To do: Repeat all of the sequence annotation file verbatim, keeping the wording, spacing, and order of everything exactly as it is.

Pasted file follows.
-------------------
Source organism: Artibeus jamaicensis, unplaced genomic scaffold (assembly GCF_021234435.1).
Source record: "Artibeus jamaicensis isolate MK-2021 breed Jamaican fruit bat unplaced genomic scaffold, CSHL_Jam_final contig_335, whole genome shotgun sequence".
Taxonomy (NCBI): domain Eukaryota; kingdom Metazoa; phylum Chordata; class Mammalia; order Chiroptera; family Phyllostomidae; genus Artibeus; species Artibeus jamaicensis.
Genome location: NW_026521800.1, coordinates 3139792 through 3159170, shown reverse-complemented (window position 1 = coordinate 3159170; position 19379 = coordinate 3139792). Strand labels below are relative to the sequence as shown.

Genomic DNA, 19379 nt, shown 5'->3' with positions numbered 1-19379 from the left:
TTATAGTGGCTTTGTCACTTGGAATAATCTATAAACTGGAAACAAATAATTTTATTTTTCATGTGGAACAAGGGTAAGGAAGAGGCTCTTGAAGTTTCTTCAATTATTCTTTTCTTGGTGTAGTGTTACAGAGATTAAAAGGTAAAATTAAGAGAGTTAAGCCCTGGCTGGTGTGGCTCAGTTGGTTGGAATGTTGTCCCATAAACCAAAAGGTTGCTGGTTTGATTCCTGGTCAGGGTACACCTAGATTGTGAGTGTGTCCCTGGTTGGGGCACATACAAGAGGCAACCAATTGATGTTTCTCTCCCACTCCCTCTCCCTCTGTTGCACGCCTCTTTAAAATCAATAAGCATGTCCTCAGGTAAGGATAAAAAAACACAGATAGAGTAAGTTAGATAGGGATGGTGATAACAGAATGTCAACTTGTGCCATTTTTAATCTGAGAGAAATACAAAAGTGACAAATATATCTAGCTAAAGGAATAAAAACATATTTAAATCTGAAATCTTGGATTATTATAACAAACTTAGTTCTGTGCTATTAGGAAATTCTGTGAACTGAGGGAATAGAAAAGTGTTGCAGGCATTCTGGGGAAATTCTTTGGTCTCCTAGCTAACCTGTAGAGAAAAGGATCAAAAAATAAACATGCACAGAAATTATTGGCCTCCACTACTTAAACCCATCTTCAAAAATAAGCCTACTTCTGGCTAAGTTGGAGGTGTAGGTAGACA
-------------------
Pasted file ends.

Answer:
Source organism: Artibeus jamaicensis, unplaced genomic scaffold (assembly GCF_021234435.1).
Source record: "Artibeus jamaicensis isolate MK-2021 breed Jamaican fruit bat unplaced genomic scaffold, CSHL_Jam_final contig_335, whole genome shotgun sequence".
Taxonomy (NCBI): domain Eukaryota; kingdom Metazoa; phylum Chordata; class Mammalia; order Chiroptera; family Phyllostomidae; genus Artibeus; species Artibeus jamaicensis.
Genome location: NW_026521800.1, coordinates 3139792 through 3159170, shown reverse-complemented (window position 1 = coordinate 3159170; position 19379 = coordinate 3139792). Strand labels below are relative to the sequence as shown.

Genomic DNA, 19379 nt, shown 5'->3' with positions numbered 1-19379 from the left:
TTATAGTGGCTTTGTCACTTGGAATAATCTATAAACTGGAAACAAATAATTTTATTTTTCATGTGGAACAAGGGTAAGGAAGAGGCTCTTGAAGTTTCTTCAATTATTCTTTTCTTGGTGTAGTGTTACAGAGATTAAAAGGTAAAATTAAGAGAGTTAAGCCCTGGCTGGTGTGGCTCAGTTGGTTGGAATGTTGTCCCATAAACCAAAAGGTTGCTGGTTTGATTCCTGGTCAGGGTACACCTAGATTGTGAGTGTGTCCCTGGTTGGGGCACATACAAGAGGCAACCAATTGATGTTTCTCTCCCACTCCCTCTCCCTCTGTTGCACGCCTCTTTAAAATCAATAAGCATGTCCTCAGGTAAGGATAAAAAAACACAGATAGAGTAAGTTAGATAGGGATGGTGATAACAGAATGTCAACTTGTGCCATTTTTAATCTGAGAGAAATACAAAAGTGACAAATATATCTAGCTAAAGGAATAAAAACATATTTAAATCTGAAATCTTGGATTATTATAACAAACTTAGTTCTGTGCTATTAGGAAATTCTGTGAACTGAGGGAATAGAAAAGTGTTGCAGGCATTCTGGGGAAATTCTTTGGTCTCCTAGCTAACCTGTAGAGAAAAGGATCAAAAAATAAACATGCACAGAAATTATTGGCCTCCACTACTTAAACCCATCTTCAAAAATAAGCCTACTTCTGGCTAAGTTGGAGGTGTAGGTAGACA